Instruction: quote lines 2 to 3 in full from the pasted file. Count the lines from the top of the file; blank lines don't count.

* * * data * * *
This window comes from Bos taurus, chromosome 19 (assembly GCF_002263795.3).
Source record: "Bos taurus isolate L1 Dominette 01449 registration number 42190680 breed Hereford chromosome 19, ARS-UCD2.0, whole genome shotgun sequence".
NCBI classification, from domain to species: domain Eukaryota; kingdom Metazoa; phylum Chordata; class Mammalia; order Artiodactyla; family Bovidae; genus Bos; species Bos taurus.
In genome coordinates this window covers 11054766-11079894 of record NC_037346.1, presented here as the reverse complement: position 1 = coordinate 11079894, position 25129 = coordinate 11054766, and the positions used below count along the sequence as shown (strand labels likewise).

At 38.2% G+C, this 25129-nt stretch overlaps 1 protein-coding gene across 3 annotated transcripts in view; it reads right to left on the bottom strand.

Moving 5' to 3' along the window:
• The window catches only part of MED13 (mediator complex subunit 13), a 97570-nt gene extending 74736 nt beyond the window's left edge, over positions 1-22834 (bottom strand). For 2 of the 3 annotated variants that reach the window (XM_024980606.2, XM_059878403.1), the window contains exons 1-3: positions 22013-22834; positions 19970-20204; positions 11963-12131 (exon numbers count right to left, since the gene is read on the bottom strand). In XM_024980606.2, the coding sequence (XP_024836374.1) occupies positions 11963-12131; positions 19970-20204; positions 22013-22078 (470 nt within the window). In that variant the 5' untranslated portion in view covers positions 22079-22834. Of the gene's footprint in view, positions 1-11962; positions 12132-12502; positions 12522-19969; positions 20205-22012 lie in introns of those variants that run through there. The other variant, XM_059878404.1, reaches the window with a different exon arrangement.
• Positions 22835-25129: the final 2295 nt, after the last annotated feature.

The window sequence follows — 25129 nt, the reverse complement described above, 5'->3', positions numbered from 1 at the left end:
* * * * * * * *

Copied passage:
Source record: "Bos taurus isolate L1 Dominette 01449 registration number 42190680 breed Hereford chromosome 19, ARS-UCD2.0, whole genome shotgun sequence".
NCBI classification, from domain to species: domain Eukaryota; kingdom Metazoa; phylum Chordata; class Mammalia; order Artiodactyla; family Bovidae; genus Bos; species Bos taurus.